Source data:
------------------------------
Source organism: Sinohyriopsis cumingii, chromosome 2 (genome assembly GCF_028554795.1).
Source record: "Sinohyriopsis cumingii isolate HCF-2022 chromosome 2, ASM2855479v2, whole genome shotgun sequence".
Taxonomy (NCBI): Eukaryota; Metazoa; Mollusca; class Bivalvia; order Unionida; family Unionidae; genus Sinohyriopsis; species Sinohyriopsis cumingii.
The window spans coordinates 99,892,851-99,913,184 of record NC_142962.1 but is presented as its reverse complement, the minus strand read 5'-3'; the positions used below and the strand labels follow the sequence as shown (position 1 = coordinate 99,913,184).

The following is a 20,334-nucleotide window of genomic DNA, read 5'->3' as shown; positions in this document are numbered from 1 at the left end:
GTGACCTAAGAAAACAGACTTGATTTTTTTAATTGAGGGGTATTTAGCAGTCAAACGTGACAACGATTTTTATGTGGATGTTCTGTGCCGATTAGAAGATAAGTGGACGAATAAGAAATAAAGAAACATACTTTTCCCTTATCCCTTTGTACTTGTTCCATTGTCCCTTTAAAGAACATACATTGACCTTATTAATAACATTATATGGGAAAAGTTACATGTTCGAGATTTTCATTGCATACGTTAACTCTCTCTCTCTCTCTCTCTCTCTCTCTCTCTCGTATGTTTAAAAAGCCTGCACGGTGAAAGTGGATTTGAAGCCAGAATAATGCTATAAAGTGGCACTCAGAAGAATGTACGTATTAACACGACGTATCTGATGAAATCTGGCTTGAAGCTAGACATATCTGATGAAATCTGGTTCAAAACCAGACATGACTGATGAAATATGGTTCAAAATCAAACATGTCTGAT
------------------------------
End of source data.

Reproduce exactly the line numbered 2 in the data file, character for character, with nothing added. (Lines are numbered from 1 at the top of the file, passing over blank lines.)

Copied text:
Source record: "Sinohyriopsis cumingii isolate HCF-2022 chromosome 2, ASM2855479v2, whole genome shotgun sequence".